A lot has already been written on Siri, most of it pretty polarized — either of the “it’s a gimmick nobody uses”, or the “wait, but I use it!” variety. I don’t mean to throw fuel on the fire, but I keep trying to use Siri and haven’t found it to work well enough to be worth the effort; here I’ll present some examples which are both edifying and amusing.
(There’s one glaring exception to “I haven’t found it to work well enough”: for straight dictation, it’s uncannily accurate. If it starts and stops listening at the right time and doesn’t encounter a network error — that is, when it works at all — it almost always transcribes exactly what I said. It’s strange to me that Apple brands the dictation feature as part of Siri, because to my way of thinking they’re entirely separate layers — dictation or transcription for turning spoken sounds into text, and then Siri for assigning a meaning to that text and acting on the meaning — but as far as I can tell, Apple considers dictation to be a Siri function, so I have to give her credit: she’s great at understanding the words I say.)
In the following real-usage examples Siri, while great at understanding what I say (in all these cases the transcribed query is exactly what I meant to say) is not so great at understanding what I mean.
“I can’t help you with flights.” Actually she did understand what I meant, but doesn’t know how to help. That’s too bad; that seems like a really natural function for a personal assistant, and one that lends itself well to machine structured representation and constrained search. I expected Siri would knock this one out of the park.
“3 weeks from today” gets interpreted as “1 week from today”. (This screenshot was taken on 2/9, as you can see from the blue marking, and 2/16 where Siri put the appointment is decidedly not 3 weeks later.) Again, Siri is often credited (and advertised) as being good at setting up appointments; I expected her to knock this one out of the park.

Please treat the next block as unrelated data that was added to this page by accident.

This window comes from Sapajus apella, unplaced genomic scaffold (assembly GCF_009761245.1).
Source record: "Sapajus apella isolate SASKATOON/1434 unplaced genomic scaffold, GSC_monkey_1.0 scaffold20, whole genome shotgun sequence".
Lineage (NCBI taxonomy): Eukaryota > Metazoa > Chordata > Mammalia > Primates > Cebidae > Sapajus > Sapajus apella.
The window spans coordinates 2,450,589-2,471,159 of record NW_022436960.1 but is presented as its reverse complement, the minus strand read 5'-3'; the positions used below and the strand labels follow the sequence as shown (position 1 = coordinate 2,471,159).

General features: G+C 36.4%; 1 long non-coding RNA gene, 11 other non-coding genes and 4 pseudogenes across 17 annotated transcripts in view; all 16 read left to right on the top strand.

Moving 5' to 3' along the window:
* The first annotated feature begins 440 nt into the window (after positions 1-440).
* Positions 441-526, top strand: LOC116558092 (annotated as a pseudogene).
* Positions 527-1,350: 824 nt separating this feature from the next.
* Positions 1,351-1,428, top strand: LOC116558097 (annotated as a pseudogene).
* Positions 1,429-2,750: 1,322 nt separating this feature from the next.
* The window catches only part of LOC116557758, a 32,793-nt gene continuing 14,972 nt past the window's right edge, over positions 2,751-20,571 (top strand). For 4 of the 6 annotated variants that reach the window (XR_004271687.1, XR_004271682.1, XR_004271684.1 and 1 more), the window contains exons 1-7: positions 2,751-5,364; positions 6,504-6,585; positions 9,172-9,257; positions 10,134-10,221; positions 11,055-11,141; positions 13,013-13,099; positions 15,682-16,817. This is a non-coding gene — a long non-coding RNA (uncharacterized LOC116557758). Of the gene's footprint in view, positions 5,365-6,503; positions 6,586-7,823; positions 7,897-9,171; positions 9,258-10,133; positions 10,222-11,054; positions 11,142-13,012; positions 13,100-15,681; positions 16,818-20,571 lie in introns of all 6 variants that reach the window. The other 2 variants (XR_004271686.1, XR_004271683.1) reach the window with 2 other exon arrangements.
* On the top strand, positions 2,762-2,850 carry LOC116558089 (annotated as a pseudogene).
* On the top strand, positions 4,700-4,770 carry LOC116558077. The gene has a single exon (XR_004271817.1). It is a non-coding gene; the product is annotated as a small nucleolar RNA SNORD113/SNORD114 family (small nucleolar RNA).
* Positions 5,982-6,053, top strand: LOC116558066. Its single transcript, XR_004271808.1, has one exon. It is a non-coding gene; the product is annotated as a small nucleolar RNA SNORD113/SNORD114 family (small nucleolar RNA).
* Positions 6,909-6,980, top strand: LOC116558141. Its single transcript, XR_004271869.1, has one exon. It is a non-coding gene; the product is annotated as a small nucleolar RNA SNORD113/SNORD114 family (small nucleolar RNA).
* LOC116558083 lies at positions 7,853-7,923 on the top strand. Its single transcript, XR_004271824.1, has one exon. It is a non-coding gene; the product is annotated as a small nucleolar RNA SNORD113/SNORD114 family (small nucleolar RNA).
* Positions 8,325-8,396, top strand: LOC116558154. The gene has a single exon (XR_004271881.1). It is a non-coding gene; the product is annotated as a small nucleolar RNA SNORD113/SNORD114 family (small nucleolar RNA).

Another appointment reminder:
“5 weeks from today” gets interpreted as “tomorrow”. Otherwise, so close.
This one is more of a stretch, and I wouldn’t have been surprised had Siri fallen back on generic web search, but instead she tries to interpret it and get the answer from Wolfram Alpha, so points for that. But — and the reason this rates inclusion in this post — the interpretation she (and/or Wolfram) chooses is straight up bizarre. (I really had to scratch my head to deconstruct this. It decided that “king” refers to a magazine which apparently has a circulation of 223,000; it decided that “bed” is an abbreviation for “banana equivalent dose”; I have no idea why or how it thinks those concepts are related. If you actually go to wolfram alpha and search for “king size bed”, it actually understands the topic is “bed sizes”, though it has no information. If you search for “king bed”, it does take “bed” to mean the radiation unit, does not take “king” to mean the magazine, and clarifies “assuming king is a unit” while offering to “use king bed as a bed size topic instead”. So I think Siri deserves the credit for taking this from crazy to awesome.)
And finally, accidental bonus humor:
OK, this wasn’t meant for Siri’s ears at all (it’s not even a question); in fact I thought I was dictating a text message in the Messages app. (Having input focus in the wrong spot is a strange and niggling complaint for a touch platform like iOS, but this is what happens.) Siri’s interpretation of why I’d be telling her about a rat eating my compost is, however, both noteworthy and disturbing, especially for the establishments it recommends (neither of which deserve this treatment, I can vouch for).
On a final note, I’ll reiterate that these are not contrived examples; excluding the compost-eating rat which was a mistake, this list represents the last 4 times I tried to use Siri with real intent, and at least 3 of these are clearly in her domain. With results like these, I don’t know that I’ll keep trying.